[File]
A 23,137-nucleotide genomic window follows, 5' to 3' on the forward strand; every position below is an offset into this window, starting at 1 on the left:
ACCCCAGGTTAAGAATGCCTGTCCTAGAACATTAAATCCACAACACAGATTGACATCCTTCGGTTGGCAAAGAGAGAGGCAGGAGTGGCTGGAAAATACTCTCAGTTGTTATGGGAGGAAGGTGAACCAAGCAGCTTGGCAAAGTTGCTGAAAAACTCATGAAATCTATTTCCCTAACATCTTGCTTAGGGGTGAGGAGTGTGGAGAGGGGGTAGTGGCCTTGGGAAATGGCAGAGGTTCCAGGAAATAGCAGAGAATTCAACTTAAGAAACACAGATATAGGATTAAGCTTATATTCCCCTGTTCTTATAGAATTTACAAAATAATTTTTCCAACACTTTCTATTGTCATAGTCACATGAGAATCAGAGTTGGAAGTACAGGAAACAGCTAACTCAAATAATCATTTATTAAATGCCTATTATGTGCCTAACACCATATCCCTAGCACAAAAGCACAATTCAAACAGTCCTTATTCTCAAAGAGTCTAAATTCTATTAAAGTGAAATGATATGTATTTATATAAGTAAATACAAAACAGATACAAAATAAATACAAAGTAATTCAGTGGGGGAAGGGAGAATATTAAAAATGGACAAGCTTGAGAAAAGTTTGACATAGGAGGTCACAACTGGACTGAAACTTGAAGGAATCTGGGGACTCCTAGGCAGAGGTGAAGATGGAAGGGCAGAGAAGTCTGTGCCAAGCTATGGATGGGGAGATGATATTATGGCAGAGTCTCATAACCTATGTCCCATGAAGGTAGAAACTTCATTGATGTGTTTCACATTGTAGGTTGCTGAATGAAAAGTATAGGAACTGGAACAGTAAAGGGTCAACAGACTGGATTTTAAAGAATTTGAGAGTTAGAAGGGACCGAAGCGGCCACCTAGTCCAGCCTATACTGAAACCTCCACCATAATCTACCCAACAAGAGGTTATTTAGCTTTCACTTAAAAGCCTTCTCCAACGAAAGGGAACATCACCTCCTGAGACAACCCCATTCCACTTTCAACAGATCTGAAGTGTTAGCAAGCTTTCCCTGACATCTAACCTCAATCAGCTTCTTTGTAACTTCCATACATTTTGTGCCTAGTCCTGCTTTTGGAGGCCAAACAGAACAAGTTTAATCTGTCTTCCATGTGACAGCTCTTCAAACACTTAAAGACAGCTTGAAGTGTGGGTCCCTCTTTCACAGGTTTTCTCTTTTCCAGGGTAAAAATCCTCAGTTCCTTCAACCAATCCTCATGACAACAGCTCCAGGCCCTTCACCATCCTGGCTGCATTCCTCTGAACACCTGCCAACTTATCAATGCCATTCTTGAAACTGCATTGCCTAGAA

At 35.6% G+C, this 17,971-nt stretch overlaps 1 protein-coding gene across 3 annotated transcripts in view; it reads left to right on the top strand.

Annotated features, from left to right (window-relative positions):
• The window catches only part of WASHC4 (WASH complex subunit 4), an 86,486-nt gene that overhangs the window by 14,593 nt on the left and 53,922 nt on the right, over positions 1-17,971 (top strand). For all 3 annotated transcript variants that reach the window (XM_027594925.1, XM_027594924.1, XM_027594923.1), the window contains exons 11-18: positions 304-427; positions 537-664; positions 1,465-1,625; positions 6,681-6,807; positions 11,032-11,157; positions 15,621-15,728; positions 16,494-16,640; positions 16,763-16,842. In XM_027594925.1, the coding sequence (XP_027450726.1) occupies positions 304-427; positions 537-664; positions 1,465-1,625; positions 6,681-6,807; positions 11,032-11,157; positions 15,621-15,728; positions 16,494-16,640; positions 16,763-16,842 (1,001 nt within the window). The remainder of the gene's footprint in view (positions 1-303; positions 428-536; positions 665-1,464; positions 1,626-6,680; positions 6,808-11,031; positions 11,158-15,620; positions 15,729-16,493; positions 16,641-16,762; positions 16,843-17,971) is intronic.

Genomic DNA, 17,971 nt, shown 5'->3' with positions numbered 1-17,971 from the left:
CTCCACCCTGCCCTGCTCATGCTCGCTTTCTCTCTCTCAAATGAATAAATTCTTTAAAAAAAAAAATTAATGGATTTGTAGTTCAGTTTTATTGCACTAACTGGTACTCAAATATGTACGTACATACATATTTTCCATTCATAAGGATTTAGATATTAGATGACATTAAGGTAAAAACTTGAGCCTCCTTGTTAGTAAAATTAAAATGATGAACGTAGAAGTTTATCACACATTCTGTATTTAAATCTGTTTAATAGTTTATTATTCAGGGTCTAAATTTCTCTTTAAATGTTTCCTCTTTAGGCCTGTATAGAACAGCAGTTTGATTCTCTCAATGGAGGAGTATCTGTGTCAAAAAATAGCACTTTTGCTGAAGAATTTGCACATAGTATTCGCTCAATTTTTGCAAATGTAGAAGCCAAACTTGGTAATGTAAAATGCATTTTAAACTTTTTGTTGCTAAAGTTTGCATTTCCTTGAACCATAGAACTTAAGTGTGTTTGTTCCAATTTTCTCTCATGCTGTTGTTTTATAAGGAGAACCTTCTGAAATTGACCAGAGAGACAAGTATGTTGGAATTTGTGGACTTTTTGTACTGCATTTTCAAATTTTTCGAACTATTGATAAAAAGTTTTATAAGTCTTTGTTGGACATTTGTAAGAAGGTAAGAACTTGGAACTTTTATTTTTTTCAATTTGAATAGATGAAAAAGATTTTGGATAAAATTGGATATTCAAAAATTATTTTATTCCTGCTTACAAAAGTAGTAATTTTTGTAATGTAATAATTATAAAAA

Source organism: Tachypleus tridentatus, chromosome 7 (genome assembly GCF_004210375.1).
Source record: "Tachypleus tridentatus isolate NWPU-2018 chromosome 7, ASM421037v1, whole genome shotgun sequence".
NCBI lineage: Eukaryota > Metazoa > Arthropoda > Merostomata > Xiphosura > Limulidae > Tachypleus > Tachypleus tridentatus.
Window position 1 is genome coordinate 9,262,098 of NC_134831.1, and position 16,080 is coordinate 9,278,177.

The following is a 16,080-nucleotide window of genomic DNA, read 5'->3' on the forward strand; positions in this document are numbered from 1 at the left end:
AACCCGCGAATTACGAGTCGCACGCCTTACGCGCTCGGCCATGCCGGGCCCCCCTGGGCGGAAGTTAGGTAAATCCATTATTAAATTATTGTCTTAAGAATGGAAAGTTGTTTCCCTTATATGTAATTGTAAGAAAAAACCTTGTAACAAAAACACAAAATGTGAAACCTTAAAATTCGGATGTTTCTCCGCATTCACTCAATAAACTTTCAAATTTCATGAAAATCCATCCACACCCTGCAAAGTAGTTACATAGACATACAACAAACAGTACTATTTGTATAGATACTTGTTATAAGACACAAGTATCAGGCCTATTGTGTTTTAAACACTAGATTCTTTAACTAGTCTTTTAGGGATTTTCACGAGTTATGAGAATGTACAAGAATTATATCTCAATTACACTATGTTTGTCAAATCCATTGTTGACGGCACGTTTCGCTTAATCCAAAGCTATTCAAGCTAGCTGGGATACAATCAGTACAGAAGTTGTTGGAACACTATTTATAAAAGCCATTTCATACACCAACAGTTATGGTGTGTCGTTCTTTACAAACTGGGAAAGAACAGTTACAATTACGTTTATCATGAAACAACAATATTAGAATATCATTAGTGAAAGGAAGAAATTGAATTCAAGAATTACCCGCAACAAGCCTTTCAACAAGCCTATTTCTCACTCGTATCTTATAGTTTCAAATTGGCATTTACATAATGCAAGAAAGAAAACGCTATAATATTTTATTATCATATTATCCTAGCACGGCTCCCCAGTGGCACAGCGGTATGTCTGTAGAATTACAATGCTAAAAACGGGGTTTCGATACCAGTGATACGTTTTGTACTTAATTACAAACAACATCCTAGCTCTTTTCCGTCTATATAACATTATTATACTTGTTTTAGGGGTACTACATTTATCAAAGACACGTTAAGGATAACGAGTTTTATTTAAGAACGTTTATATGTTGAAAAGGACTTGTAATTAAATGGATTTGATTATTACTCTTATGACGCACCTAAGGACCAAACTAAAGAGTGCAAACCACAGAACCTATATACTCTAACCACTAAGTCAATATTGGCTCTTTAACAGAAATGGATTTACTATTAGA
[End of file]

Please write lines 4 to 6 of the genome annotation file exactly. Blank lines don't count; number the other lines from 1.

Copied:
Annotated features, from left to right (window-relative positions):
• The window catches only part of WASHC4 (WASH complex subunit 4), an 86,486-nt gene that overhangs the window by 14,593 nt on the left and 53,922 nt on the right, over positions 1-17,971 (top strand). For all 3 annotated transcript variants that reach the window (XM_027594925.1, XM_027594924.1, XM_027594923.1), the window contains exons 11-18: positions 304-427; positions 537-664; positions 1,465-1,625; positions 6,681-6,807; positions 11,032-11,157; positions 15,621-15,728; positions 16,494-16,640; positions 16,763-16,842. In XM_027594925.1, the coding sequence (XP_027450726.1) occupies positions 304-427; positions 537-664; positions 1,465-1,625; positions 6,681-6,807; positions 11,032-11,157; positions 15,621-15,728; positions 16,494-16,640; positions 16,763-16,842 (1,001 nt within the window). The remainder of the gene's footprint in view (positions 1-303; positions 428-536; positions 665-1,464; positions 1,626-6,680; positions 6,808-11,031; positions 11,158-15,620; positions 15,729-16,493; positions 16,641-16,762; positions 16,843-17,971) is intronic.

Genomic DNA, 17,971 nt, shown 5'->3' with positions numbered 1-17,971 from the left: